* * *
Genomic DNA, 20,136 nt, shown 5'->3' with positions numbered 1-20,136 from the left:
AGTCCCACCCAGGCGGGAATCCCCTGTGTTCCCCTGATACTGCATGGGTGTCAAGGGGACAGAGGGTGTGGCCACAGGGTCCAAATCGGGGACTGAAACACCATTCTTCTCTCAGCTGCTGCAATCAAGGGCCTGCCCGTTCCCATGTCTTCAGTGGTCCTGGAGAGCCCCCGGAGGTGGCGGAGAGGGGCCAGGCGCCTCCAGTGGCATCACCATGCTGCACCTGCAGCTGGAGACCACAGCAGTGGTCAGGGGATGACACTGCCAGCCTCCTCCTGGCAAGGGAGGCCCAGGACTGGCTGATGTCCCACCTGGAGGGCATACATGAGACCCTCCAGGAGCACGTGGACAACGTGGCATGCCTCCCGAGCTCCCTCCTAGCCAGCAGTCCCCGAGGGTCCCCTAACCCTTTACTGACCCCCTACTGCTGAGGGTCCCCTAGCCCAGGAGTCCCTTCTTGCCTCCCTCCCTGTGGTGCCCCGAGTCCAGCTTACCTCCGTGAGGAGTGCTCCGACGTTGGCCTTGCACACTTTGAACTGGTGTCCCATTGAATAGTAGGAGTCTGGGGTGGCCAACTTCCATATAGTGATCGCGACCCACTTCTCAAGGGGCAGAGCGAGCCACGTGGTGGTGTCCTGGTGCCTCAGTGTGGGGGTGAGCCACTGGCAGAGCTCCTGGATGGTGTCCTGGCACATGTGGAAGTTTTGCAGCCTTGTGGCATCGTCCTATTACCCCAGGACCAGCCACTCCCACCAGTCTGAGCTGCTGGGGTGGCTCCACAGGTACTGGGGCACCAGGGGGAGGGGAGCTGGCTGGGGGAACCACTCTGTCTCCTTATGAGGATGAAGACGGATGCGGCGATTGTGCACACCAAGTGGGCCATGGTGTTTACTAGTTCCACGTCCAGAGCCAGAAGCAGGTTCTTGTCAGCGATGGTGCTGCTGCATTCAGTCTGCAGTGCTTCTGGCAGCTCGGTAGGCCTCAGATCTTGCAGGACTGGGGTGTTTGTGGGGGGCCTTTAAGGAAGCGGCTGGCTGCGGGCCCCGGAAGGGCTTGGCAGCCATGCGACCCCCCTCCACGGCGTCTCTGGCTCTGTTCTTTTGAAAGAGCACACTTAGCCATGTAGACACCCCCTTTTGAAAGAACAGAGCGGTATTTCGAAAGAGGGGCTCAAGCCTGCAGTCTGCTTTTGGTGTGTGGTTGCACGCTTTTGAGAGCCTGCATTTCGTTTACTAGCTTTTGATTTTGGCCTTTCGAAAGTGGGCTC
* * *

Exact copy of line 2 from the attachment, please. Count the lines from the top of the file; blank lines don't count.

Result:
AGTCCCACCCAGGCGGGAATCCCCTGTGTTCCCCTGATACTGCATGGGTGTCAAGGGGACAGAGGGTGTGGCCACAGGGTCCAAATCGGGGACTGAAACACCATTCTTCTCTCAGCTGCTGCAATCAAGGGCCTGCCCGTTCCCATGTCTTCAGTGGTCCTGGAGAGCCCCCGGAGGTGGCGGAGAGGGGCCAGGCGCCTCCAGTGGCATCACCATGCTGCACCTGCAGCTGGAGACCACAGCAGTGGTCAGGGGATGACACTGCCAGCCTCCTCCTGGCAAGGGAGGCCCAGGACTGGCTGATGTCCCACCTGGAGGGCATACATGAGACCCTCCAGGAGCACGTGGACAACGTGGCATGCCTCCCGAGCTCCCTCCTAGCCAGCAGTCCCCGAGGGTCCCCTAACCCTTTACTGACCCCCTACTGCTGAGGGTCCCCTAGCCCAGGAGTCCCTTCTTGCCTCCCTCCCTGTGGTGCCCCGAGTCCAGCTTACCTCCGTGAGGAGTGCTCCGACGTTGGCCTTGCACACTTTGAACTGGTGTCCCATTGAATAGTAGGAGTCTGGGGTGGCCAACTTCCATATAGTGATCGCGACCCACTTCTCAAGGGGCAGAGCGAGCCACGTGGTGGTGTCCTGGTGCCTCAGTGTGGGGGTGAGCCACTGGCAGAGCTCCTGGATGGTGTCCTGGCACATGTGGAAGTTTTGCAGCCTTGTGGCATCGTCCTATTACCCCAGGACCAGCCACTCCCACCAGTCTGAGCTGCTGGGGTGGCTCCACAGGTACTGGGGCACCAGGGGGAGGGGAGCTGGCTGGGGGAACCACTCTGTCTCCTTATGAGGATGAAGACGGATGCGGCGATTGTGCACACCAAGTGGGCCATGGTGTTTACTAGTTCCACGTCCAGAGCCAGAAGCAGGTTCTTGTCAGCGATGGTGCTGCTGCATTCAGTCTGCAGTGCTTCTGGCAGCTCGGTAGGCCTCAGATCTTGCAGGACTGGGGTGTTTGTGGGGGGCCTTTAAGGAAGCGGCTGGCTGCGGGCCCCGGAAGGGCTTGGCAGCCATGCGACCCCCCTCCACGGCGTCTCTGGCTCTGTTCTTTTGAAAGAGCACACTTAGCCATGTAGACACCCCCTTTTGAAAGAACAGAGCGGTATTTCGAAAGAGGGGCTCAAGCCTGCAGTCTGCTTTTGGTGTGTGGTTGCACGCTTTTGAGAGCCTGCATTTCGTTTACTAGCTTTTGATTTTGGCCTTTCGAAAGTGGGCTC